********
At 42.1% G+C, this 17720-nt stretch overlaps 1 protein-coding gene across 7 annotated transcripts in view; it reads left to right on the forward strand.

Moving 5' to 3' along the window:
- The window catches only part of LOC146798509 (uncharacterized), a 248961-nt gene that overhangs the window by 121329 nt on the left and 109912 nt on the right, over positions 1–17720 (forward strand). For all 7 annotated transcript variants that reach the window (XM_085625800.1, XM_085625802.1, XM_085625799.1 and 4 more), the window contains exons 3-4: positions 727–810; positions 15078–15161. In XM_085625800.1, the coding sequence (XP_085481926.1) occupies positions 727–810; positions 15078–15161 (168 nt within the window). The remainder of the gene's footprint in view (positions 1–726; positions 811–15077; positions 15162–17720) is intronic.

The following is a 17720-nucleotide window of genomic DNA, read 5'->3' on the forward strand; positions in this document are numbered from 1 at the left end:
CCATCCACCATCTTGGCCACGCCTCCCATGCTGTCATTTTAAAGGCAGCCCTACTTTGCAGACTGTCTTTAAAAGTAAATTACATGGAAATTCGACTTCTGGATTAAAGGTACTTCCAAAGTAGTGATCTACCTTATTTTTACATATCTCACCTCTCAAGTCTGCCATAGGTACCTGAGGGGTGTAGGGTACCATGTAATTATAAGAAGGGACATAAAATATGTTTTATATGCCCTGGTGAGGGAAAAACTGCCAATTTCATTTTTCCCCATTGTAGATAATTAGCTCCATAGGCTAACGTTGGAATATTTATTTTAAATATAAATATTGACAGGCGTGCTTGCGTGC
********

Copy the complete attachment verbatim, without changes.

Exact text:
At 42.1% G+C, this 17720-nt stretch overlaps 1 protein-coding gene across 7 annotated transcripts in view; it reads left to right on the forward strand.

Moving 5' to 3' along the window:
- The window catches only part of LOC146798509 (uncharacterized), a 248961-nt gene that overhangs the window by 121329 nt on the left and 109912 nt on the right, over positions 1–17720 (forward strand). For all 7 annotated transcript variants that reach the window (XM_085625800.1, XM_085625802.1, XM_085625799.1 and 4 more), the window contains exons 3-4: positions 727–810; positions 15078–15161. In XM_085625800.1, the coding sequence (XP_085481926.1) occupies positions 727–810; positions 15078–15161 (168 nt within the window). The remainder of the gene's footprint in view (positions 1–726; positions 811–15077; positions 15162–17720) is intronic.

The following is a 17720-nucleotide window of genomic DNA, read 5'->3' on the forward strand; positions in this document are numbered from 1 at the left end:
CCATCCACCATCTTGGCCACGCCTCCCATGCTGTCATTTTAAAGGCAGCCCTACTTTGCAGACTGTCTTTAAAAGTAAATTACATGGAAATTCGACTTCTGGATTAAAGGTACTTCCAAAGTAGTGATCTACCTTATTTTTACATATCTCACCTCTCAAGTCTGCCATAGGTACCTGAGGGGTGTAGGGTACCATGTAATTATAAGAAGGGACATAAAATATGTTTTATATGCCCTGGTGAGGGAAAAACTGCCAATTTCATTTTTCCCCATTGTAGATAATTAGCTCCATAGGCTAACGTTGGAATATTTATTTTAAATATAAATATTGACAGGCGTGCTTGCGTGC